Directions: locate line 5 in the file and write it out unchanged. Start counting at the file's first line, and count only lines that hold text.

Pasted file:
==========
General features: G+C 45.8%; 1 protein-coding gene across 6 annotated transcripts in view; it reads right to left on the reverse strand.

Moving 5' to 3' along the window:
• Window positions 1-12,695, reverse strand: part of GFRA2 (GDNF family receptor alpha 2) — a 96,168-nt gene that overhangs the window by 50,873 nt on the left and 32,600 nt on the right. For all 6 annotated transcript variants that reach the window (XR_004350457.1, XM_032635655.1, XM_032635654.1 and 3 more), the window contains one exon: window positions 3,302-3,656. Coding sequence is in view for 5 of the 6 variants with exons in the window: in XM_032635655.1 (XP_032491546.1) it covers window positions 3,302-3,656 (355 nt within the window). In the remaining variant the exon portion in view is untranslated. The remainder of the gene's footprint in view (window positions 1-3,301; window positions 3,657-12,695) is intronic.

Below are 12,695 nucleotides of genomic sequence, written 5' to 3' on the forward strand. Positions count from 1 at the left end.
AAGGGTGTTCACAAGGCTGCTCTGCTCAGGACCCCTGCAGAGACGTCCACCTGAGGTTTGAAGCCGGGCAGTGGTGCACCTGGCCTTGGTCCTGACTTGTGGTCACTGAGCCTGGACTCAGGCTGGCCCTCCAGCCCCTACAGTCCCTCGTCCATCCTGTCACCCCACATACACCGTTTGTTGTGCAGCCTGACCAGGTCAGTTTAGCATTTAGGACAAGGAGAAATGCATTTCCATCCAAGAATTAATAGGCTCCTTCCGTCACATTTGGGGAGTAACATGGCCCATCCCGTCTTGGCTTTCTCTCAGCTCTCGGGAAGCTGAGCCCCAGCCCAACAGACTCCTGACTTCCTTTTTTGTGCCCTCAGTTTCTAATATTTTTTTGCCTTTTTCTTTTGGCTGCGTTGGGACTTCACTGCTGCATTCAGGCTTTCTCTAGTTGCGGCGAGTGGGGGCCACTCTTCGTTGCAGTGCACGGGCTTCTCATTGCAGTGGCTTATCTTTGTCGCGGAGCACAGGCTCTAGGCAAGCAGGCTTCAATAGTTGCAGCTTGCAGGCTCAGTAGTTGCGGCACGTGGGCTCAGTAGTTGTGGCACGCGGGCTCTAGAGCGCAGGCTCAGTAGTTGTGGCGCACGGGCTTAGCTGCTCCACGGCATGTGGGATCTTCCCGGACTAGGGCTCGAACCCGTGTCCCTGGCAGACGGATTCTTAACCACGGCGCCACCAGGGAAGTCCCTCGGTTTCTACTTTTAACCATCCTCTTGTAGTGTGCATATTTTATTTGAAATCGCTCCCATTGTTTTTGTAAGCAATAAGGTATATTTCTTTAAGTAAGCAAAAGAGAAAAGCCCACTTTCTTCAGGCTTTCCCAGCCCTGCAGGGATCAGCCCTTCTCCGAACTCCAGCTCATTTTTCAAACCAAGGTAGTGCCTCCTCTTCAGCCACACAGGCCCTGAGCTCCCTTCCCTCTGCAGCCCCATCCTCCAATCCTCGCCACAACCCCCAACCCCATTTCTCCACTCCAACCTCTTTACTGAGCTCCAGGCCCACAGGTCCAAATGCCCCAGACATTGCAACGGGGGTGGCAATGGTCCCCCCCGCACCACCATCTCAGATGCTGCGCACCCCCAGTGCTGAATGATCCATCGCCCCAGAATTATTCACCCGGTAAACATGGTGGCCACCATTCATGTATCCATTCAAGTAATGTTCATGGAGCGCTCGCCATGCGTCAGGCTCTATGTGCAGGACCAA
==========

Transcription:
AAGGGTGTTCACAAGGCTGCTCTGCTCAGGACCCCTGCAGAGACGTCCACCTGAGGTTTGAAGCCGGGCAGTGGTGCACCTGGCCTTGGTCCTGACTTGTGGTCACTGAGCCTGGACTCAGGCTGGCCCTCCAGCCCCTACAGTCCCTCGTCCATCCTGTCACCCCACATACACCGTTTGTTGTGCAGCCTGACCAGGTCAGTTTAGCATTTAGGACAAGGAGAAATGCATTTCCATCCAAGAATTAATAGGCTCCTTCCGTCACATTTGGGGAGTAACATGGCCCATCCCGTCTTGGCTTTCTCTCAGCTCTCGGGAAGCTGAGCCCCAGCCCAACAGACTCCTGACTTCCTTTTTTGTGCCCTCAGTTTCTAATATTTTTTTGCCTTTTTCTTTTGGCTGCGTTGGGACTTCACTGCTGCATTCAGGCTTTCTCTAGTTGCGGCGAGTGGGGGCCACTCTTCGTTGCAGTGCACGGGCTTCTCATTGCAGTGGCTTATCTTTGTCGCGGAGCACAGGCTCTAGGCAAGCAGGCTTCAATAGTTGCAGCTTGCAGGCTCAGTAGTTGCGGCACGTGGGCTCAGTAGTTGTGGCACGCGGGCTCTAGAGCGCAGGCTCAGTAGTTGTGGCGCACGGGCTTAGCTGCTCCACGGCATGTGGGATCTTCCCGGACTAGGGCTCGAACCCGTGTCCCTGGCAGACGGATTCTTAACCACGGCGCCACCAGGGAAGTCCCTCGGTTTCTACTTTTAACCATCCTCTTGTAGTGTGCATATTTTATTTGAAATCGCTCCCATTGTTTTTGTAAGCAATAAGGTATATTTCTTTAAGTAAGCAAAAGAGAAAAGCCCACTTTCTTCAGGCTTTCCCAGCCCTGCAGGGATCAGCCCTTCTCCGAACTCCAGCTCATTTTTCAAACCAAGGTAGTGCCTCCTCTTCAGCCACACAGGCCCTGAGCTCCCTTCCCTCTGCAGCCCCATCCTCCAATCCTCGCCACAACCCCCAACCCCATTTCTCCACTCCAACCTCTTTACTGAGCTCCAGGCCCACAGGTCCAAATGCCCCAGACATTGCAACGGGGGTGGCAATGGTCCCCCCCGCACCACCATCTCAGATGCTGCGCACCCCCAGTGCTGAATGATCCATCGCCCCAGAATTATTCACCCGGTAAACATGGTGGCCACCATTCATGTATCCATTCAAGTAATGTTCATGGAGCGCTCGCCATGCGTCAGGCTCTATGTGCAGGACCAA